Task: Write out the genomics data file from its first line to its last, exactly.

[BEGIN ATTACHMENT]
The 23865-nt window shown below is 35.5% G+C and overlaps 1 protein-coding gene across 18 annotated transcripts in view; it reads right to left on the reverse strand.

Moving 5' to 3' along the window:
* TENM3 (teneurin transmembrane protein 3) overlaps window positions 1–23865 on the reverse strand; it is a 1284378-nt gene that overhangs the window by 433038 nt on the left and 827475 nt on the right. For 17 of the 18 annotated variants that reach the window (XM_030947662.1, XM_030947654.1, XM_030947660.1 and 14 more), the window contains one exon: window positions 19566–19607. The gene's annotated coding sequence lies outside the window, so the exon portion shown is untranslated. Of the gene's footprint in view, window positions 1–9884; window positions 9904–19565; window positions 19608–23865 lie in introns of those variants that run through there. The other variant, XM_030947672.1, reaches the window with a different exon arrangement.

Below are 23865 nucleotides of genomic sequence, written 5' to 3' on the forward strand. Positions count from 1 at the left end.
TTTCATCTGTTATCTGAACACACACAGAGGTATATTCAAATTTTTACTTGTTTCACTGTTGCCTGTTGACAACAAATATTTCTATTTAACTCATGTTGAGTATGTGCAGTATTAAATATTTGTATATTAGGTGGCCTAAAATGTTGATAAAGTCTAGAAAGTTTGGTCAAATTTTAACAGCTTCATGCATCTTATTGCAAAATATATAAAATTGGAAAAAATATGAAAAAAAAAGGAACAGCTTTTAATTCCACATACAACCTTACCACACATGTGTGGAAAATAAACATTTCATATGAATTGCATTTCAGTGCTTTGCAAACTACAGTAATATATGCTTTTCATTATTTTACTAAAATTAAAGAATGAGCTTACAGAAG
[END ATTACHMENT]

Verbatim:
The 23865-nt window shown below is 35.5% G+C and overlaps 1 protein-coding gene across 18 annotated transcripts in view; it reads right to left on the reverse strand.

Moving 5' to 3' along the window:
* TENM3 (teneurin transmembrane protein 3) overlaps window positions 1–23865 on the reverse strand; it is a 1284378-nt gene that overhangs the window by 433038 nt on the left and 827475 nt on the right. For 17 of the 18 annotated variants that reach the window (XM_030947662.1, XM_030947654.1, XM_030947660.1 and 14 more), the window contains one exon: window positions 19566–19607. The gene's annotated coding sequence lies outside the window, so the exon portion shown is untranslated. Of the gene's footprint in view, window positions 1–9884; window positions 9904–19565; window positions 19608–23865 lie in introns of those variants that run through there. The other variant, XM_030947672.1, reaches the window with a different exon arrangement.

Below are 23865 nucleotides of genomic sequence, written 5' to 3' on the forward strand. Positions count from 1 at the left end.
TTTCATCTGTTATCTGAACACACACAGAGGTATATTCAAATTTTTACTTGTTTCACTGTTGCCTGTTGACAACAAATATTTCTATTTAACTCATGTTGAGTATGTGCAGTATTAAATATTTGTATATTAGGTGGCCTAAAATGTTGATAAAGTCTAGAAAGTTTGGTCAAATTTTAACAGCTTCATGCATCTTATTGCAAAATATATAAAATTGGAAAAAATATGAAAAAAAAAGGAACAGCTTTTAATTCCACATACAACCTTACCACACATGTGTGGAAAATAAACATTTCATATGAATTGCATTTCAGTGCTTTGCAAACTACAGTAATATATGCTTTTCATTATTTTACTAAAATTAAAGAATGAGCTTACAGAAG